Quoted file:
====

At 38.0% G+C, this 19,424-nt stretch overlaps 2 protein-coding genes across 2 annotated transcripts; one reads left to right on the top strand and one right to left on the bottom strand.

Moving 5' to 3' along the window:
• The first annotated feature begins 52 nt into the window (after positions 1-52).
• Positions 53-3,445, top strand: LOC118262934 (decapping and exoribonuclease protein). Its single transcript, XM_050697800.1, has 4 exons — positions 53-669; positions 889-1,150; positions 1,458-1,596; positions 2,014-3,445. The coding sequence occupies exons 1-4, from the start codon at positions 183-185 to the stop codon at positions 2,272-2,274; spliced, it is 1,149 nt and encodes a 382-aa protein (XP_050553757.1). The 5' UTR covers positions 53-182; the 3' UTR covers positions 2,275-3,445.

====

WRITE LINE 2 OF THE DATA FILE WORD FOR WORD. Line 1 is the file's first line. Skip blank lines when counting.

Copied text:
Moving 5' to 3' along the window: